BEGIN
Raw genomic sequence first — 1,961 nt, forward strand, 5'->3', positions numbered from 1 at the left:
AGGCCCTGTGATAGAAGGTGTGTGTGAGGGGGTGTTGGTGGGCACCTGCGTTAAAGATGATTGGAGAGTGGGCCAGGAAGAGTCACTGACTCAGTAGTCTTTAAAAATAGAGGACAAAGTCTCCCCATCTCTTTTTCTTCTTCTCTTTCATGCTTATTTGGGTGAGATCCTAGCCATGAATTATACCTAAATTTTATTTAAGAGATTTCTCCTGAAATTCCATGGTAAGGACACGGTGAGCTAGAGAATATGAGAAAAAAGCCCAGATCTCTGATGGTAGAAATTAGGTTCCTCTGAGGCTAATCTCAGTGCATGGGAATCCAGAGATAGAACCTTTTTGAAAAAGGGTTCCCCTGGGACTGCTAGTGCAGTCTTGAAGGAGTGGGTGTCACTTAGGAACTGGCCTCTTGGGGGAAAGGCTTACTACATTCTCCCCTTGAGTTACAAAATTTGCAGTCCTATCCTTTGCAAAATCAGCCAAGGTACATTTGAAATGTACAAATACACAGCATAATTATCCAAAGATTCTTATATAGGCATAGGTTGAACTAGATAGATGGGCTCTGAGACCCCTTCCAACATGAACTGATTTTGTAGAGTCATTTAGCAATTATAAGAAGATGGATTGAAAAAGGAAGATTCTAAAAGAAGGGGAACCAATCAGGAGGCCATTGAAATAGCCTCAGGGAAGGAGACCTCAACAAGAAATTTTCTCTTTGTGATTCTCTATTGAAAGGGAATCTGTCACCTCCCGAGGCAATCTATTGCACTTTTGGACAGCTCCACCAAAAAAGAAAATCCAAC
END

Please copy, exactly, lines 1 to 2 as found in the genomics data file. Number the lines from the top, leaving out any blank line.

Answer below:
Raw genomic sequence first — 1,961 nt, forward strand, 5'->3', positions numbered from 1 at the left:
AGGCCCTGTGATAGAAGGTGTGTGTGAGGGGGTGTTGGTGGGCACCTGCGTTAAAGATGATTGGAGAGTGGGCCAGGAAGAGTCACTGACTCAGTAGTCTTTAAAAATAGAGGACAAAGTCTCCCCATCTCTTTTTCTTCTTCTCTTTCATGCTTATTTGGGTGAGATCCTAGCCATGAATTATACCTAAATTTTATTTAAGAGATTTCTCCTGAAATTCCATGGTAAGGACACGGTGAGCTAGAGAATATGAGAAAAAAGCCCAGATCTCTGATGGTAGAAATTAGGTTCCTCTGAGGCTAATCTCAGTGCATGGGAATCCAGAGATAGAACCTTTTTGAAAAAGGGTTCCCCTGGGACTGCTAGTGCAGTCTTGAAGGAGTGGGTGTCACTTAGGAACTGGCCTCTTGGGGGAAAGGCTTACTACATTCTCCCCTTGAGTTACAAAATTTGCAGTCCTATCCTTTGCAAAATCAGCCAAGGTACATTTGAAATGTACAAATACACAGCATAATTATCCAAAGATTCTTATATAGGCATAGGTTGAACTAGATAGATGGGCTCTGAGACCCCTTCCAACATGAACTGATTTTGTAGAGTCATTTAGCAATTATAAGAAGATGGATTGAAAAAGGAAGATTCTAAAAGAAGGGGAACCAATCAGGAGGCCATTGAAATAGCCTCAGGGAAGGAGACCTCAACAAGAAATTTTCTCTTTGTGATTCTCTATTGAAAGGGAATCTGTCACCTCCCGAGGCAATCTATTGCACTTTTGGACAGCTCCACCAAAAAAGAAAATCCAAC